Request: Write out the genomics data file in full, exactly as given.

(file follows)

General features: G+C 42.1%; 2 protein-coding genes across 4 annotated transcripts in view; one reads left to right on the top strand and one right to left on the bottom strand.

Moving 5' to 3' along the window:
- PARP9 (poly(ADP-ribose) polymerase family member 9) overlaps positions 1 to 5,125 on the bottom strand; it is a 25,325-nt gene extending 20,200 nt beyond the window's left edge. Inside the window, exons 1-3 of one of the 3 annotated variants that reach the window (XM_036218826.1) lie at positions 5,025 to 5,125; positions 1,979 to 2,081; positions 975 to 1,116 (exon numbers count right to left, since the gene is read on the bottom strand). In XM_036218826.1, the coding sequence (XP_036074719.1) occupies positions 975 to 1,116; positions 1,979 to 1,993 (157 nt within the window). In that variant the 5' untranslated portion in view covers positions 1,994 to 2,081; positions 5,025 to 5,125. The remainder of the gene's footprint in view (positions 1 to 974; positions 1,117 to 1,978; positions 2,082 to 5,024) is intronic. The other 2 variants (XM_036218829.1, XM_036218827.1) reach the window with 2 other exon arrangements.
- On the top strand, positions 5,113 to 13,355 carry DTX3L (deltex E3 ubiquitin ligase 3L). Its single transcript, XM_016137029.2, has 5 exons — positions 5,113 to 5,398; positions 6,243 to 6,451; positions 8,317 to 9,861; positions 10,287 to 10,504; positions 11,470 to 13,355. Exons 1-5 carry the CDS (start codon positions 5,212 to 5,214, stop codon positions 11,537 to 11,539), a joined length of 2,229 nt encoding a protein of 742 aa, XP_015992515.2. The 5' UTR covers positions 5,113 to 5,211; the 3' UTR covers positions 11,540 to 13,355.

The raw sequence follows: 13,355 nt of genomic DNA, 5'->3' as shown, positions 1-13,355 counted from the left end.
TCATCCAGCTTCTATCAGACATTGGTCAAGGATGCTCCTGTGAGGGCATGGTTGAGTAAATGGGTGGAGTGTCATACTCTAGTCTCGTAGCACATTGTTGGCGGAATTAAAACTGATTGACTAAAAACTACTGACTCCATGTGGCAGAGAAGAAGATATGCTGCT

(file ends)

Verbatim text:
General features: G+C 42.1%; 2 protein-coding genes across 4 annotated transcripts in view; one reads left to right on the top strand and one right to left on the bottom strand.

Moving 5' to 3' along the window:
- PARP9 (poly(ADP-ribose) polymerase family member 9) overlaps positions 1 to 5,125 on the bottom strand; it is a 25,325-nt gene extending 20,200 nt beyond the window's left edge. Inside the window, exons 1-3 of one of the 3 annotated variants that reach the window (XM_036218826.1) lie at positions 5,025 to 5,125; positions 1,979 to 2,081; positions 975 to 1,116 (exon numbers count right to left, since the gene is read on the bottom strand). In XM_036218826.1, the coding sequence (XP_036074719.1) occupies positions 975 to 1,116; positions 1,979 to 1,993 (157 nt within the window). In that variant the 5' untranslated portion in view covers positions 1,994 to 2,081; positions 5,025 to 5,125. The remainder of the gene's footprint in view (positions 1 to 974; positions 1,117 to 1,978; positions 2,082 to 5,024) is intronic. The other 2 variants (XM_036218829.1, XM_036218827.1) reach the window with 2 other exon arrangements.
- On the top strand, positions 5,113 to 13,355 carry DTX3L (deltex E3 ubiquitin ligase 3L). Its single transcript, XM_016137029.2, has 5 exons — positions 5,113 to 5,398; positions 6,243 to 6,451; positions 8,317 to 9,861; positions 10,287 to 10,504; positions 11,470 to 13,355. Exons 1-5 carry the CDS (start codon positions 5,212 to 5,214, stop codon positions 11,537 to 11,539), a joined length of 2,229 nt encoding a protein of 742 aa, XP_015992515.2. The 5' UTR covers positions 5,113 to 5,211; the 3' UTR covers positions 11,540 to 13,355.

The raw sequence follows: 13,355 nt of genomic DNA, 5'->3' as shown, positions 1-13,355 counted from the left end.
TCATCCAGCTTCTATCAGACATTGGTCAAGGATGCTCCTGTGAGGGCATGGTTGAGTAAATGGGTGGAGTGTCATACTCTAGTCTCGTAGCACATTGTTGGCGGAATTAAAACTGATTGACTAAAAACTACTGACTCCATGTGGCAGAGAAGAAGATATGCTGCT